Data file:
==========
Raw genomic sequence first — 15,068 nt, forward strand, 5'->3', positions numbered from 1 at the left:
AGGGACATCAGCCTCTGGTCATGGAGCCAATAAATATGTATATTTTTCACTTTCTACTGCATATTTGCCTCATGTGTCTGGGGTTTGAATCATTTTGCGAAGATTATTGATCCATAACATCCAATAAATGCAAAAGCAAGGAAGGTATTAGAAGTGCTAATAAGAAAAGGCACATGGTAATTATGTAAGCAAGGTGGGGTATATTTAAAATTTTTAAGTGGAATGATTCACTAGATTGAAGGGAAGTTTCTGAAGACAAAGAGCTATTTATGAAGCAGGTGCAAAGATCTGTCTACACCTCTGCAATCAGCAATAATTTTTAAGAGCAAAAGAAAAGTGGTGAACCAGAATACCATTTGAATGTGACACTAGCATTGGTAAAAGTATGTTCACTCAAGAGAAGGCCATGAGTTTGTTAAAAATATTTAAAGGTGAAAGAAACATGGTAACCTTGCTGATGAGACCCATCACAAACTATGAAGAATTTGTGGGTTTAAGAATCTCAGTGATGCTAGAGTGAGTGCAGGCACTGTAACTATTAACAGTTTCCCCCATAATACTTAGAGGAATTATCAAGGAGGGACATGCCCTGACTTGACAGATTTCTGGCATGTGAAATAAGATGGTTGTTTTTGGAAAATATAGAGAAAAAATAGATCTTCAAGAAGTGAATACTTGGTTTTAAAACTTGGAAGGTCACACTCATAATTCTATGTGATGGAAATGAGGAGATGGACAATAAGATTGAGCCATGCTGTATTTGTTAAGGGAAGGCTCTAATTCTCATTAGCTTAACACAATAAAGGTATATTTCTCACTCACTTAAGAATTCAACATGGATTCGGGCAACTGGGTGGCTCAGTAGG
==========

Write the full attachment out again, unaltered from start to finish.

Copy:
Raw genomic sequence first — 15,068 nt, forward strand, 5'->3', positions numbered from 1 at the left:
AGGGACATCAGCCTCTGGTCATGGAGCCAATAAATATGTATATTTTTCACTTTCTACTGCATATTTGCCTCATGTGTCTGGGGTTTGAATCATTTTGCGAAGATTATTGATCCATAACATCCAATAAATGCAAAAGCAAGGAAGGTATTAGAAGTGCTAATAAGAAAAGGCACATGGTAATTATGTAAGCAAGGTGGGGTATATTTAAAATTTTTAAGTGGAATGATTCACTAGATTGAAGGGAAGTTTCTGAAGACAAAGAGCTATTTATGAAGCAGGTGCAAAGATCTGTCTACACCTCTGCAATCAGCAATAATTTTTAAGAGCAAAAGAAAAGTGGTGAACCAGAATACCATTTGAATGTGACACTAGCATTGGTAAAAGTATGTTCACTCAAGAGAAGGCCATGAGTTTGTTAAAAATATTTAAAGGTGAAAGAAACATGGTAACCTTGCTGATGAGACCCATCACAAACTATGAAGAATTTGTGGGTTTAAGAATCTCAGTGATGCTAGAGTGAGTGCAGGCACTGTAACTATTAACAGTTTCCCCCATAATACTTAGAGGAATTATCAAGGAGGGACATGCCCTGACTTGACAGATTTCTGGCATGTGAAATAAGATGGTTGTTTTTGGAAAATATAGAGAAAAAATAGATCTTCAAGAAGTGAATACTTGGTTTTAAAACTTGGAAGGTCACACTCATAATTCTATGTGATGGAAATGAGGAGATGGACAATAAGATTGAGCCATGCTGTATTTGTTAAGGGAAGGCTCTAATTCTCATTAGCTTAACACAATAAAGGTATATTTCTCACTCACTTAAGAATTCAACATGGATTCGGGCAACTGGGTGGCTCAGTAGG